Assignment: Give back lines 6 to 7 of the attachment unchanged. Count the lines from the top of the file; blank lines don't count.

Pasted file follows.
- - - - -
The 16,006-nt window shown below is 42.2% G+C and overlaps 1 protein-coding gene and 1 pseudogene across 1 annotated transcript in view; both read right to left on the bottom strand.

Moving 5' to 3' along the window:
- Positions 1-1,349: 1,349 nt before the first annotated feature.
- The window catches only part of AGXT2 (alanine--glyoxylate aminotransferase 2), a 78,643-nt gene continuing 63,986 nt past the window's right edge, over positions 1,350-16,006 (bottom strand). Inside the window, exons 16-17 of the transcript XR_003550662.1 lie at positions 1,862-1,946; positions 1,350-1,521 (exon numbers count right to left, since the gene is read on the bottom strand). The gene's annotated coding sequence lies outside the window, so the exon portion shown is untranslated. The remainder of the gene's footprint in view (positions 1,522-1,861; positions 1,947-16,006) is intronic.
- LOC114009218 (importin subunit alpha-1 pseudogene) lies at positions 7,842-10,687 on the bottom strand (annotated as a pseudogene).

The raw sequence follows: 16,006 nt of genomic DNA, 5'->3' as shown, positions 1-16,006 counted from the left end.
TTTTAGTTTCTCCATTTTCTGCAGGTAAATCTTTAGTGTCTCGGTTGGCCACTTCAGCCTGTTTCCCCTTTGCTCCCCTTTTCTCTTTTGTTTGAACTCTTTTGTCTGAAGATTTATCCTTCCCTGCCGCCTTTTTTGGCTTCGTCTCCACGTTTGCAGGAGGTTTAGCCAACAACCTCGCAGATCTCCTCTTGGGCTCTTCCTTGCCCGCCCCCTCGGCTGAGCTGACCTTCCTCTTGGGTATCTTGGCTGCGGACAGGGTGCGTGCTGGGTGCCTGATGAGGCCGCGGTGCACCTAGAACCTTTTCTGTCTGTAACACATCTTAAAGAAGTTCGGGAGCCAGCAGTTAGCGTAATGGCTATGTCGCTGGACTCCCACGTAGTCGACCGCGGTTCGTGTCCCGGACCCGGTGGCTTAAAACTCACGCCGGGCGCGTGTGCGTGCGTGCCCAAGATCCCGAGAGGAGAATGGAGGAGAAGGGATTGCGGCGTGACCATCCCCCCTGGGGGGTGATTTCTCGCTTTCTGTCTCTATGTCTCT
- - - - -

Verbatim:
The raw sequence follows: 16,006 nt of genomic DNA, 5'->3' as shown, positions 1-16,006 counted from the left end.
TTTTAGTTTCTCCATTTTCTGCAGGTAAATCTTTAGTGTCTCGGTTGGCCACTTCAGCCTGTTTCCCCTTTGCTCCCCTTTTCTCTTTTGTTTGAACTCTTTTGTCTGAAGATTTATCCTTCCCTGCCGCCTTTTTTGGCTTCGTCTCCACGTTTGCAGGAGGTTTAGCCAACAACCTCGCAGATCTCCTCTTGGGCTCTTCCTTGCCCGCCCCCTCGGCTGAGCTGACCTTCCTCTTGGGTATCTTGGCTGCGGACAGGGTGCGTGCTGGGTGCCTGATGAGGCCGCGGTGCACCTAGAACCTTTTCTGTCTGTAACACATCTTAAAGAAGTTCGGGAGCCAGCAGTTAGCGTAATGGCTATGTCGCTGGACTCCCACGTAGTCGACCGCGGTTCGTGTCCCGGACCCGGTGGCTTAAAACTCACGCCGGGCGCGTGTGCGTGCGTGCCCAAGATCCCGAGAGGAGAATGGAGGAGAAGGGATTGCGGCGTGACCATCCCCCCTGGGGGGTGATTTCTCGCTTTCTGTCTCTATGTCTCT